The New Era of Marketing: Embracing Diversity and Counterintuitive Thinking


Hatched by Glasp

Sep 14, 2023

4 min read


The New Era of Marketing: Embracing Diversity and Counterintuitive Thinking

In today's rapidly changing world, marketing strategies must evolve to keep up with the diverse needs and expectations of consumers. Jane Sue, a renowned expert in problem-solving and advice-giving, believes that the key to successful marketing lies in embracing diversity and thinking counterintuitively.

Diversity is often misunderstood and oversimplified, leading to superficial attempts to create diversity without truly understanding its essence. Jane explains that when individuals who lack a genuine understanding of diversity try to incorporate it into their work, it often backfires. This is because true diversity goes beyond mere symbols and requires a deep appreciation for the experiences and perspectives of marginalized communities. To truly embrace diversity, it is crucial to shift our focus towards those who have been excluded and marginalized, rather than superficially creating a facade of diversity.

However, Jane acknowledges that understanding and implementing true diversity is not a straightforward task. It requires a willingness to accept that there may not be immediate answers or quick fixes. It also requires individuals to overcome their fear of change and avoid rigidly defining themselves and their work. In today's dynamic world, there is no longer a single "right answer" that everyone can follow. Instead, we must be open to change and adapt our strategies as needed.

This notion of embracing counterintuitive thinking is also echoed in the concept of "Black Swan Farming" in the startup investing world. Startup investing is an industry that defies conventional wisdom and challenges our expectations about outcomes. The most successful startups often appear initially as bad ideas, and their success far surpasses what we could have predicted. This 1000x variation in outcomes requires investors to think beyond their intuitions and take calculated risks.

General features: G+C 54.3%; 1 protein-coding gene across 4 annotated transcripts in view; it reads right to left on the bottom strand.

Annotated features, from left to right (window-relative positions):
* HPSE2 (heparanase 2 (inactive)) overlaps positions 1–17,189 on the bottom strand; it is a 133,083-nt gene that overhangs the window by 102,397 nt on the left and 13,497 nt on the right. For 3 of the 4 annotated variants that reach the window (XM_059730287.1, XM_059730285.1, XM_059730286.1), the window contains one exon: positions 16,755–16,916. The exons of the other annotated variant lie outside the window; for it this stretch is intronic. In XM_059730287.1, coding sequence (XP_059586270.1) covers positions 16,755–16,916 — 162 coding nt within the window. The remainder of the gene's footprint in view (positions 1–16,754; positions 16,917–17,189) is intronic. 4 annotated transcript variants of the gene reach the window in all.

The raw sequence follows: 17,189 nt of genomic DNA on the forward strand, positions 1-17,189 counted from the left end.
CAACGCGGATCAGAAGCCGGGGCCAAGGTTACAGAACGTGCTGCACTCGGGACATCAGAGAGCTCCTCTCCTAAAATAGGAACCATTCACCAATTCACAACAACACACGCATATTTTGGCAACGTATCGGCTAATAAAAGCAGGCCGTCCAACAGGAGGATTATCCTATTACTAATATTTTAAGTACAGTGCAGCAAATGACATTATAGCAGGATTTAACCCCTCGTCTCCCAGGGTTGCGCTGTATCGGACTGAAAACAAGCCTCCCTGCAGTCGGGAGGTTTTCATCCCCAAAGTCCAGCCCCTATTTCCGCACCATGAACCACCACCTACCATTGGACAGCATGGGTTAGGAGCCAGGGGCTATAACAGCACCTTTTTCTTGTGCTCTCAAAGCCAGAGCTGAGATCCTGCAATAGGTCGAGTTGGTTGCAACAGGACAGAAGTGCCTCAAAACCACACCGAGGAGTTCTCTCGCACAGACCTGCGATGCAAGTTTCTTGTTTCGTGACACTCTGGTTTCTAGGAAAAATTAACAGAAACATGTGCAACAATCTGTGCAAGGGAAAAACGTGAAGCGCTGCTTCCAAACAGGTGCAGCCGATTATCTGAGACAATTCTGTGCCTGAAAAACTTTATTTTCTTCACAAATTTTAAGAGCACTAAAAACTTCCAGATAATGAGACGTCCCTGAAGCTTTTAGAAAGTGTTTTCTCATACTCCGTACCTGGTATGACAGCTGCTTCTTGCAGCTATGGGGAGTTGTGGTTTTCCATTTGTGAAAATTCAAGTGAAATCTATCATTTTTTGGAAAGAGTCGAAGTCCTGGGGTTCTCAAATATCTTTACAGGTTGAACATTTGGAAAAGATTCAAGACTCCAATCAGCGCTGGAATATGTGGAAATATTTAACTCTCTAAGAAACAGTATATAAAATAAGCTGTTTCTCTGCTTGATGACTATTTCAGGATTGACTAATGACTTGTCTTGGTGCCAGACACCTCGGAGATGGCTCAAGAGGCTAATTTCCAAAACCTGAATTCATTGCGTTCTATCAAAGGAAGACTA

Peter Thiel, a prominent figure in the startup world, once drew a Venn diagram that perfectly illustrates this phenomenon. He depicted two intersecting circles: one labeled "seems like a bad idea" and the other "is a good idea." The sweet spot for startups lies at the intersection of these two circles, where counterintuitive ideas often lead to massive success. Looking back, it is easy to see how big successes like Facebook were initially dismissed as insignificant or unimportant. This highlights the importance of being able to silence our intuitions and trust in our intellectual understanding of what is right.

However, embracing counterintuitive thinking in marketing and startup investing is not without its challenges. It requires the ability to make decisions without immediate feedback or indicators of success. Picking a big winner in the startup world often takes years, and the metrics we can measure, such as fundraising success, do not necessarily correlate with long-term financial success. This counterintuitive nature of the industry can lead to hesitation and the temptation to rely on misleading metrics.

In light of these challenges, Jane Sue and other experts offer three actionable pieces of advice for marketers and investors:

  • 1. Embrace diversity authentically: Instead of merely symbolizing diversity, make a genuine effort to understand and include marginalized communities. This requires actively seeking out diverse perspectives and experiences and incorporating them into your strategies.
  • 2. Embrace counterintuitive thinking: Challenge your intuitions and be open to ideas that may seem initially unconventional or even bad. Remember that the biggest successes often come from ideas that defy expectations.
  • 3. Trust the process and be patient: In an industry where success takes time to manifest, it is crucial to trust in your decisions and not solely rely on immediate feedback or easily measurable metrics. Stay focused on your long-term goals, even if it feels counterintuitive in the short term.

In conclusion, the new era of marketing requires a shift towards embracing diversity and thinking counterintuitively. By understanding the complexities of diversity and avoiding superficial approaches, marketers can create strategies that resonate with diverse audiences. Similarly, by challenging traditional notions of success and embracing counterintuitive ideas, investors can uncover hidden gems in the startup world. However, these endeavors require patience, trust, and a willingness to step outside of our comfort zones. Only then can we truly unlock the potential of this new era of marketing.

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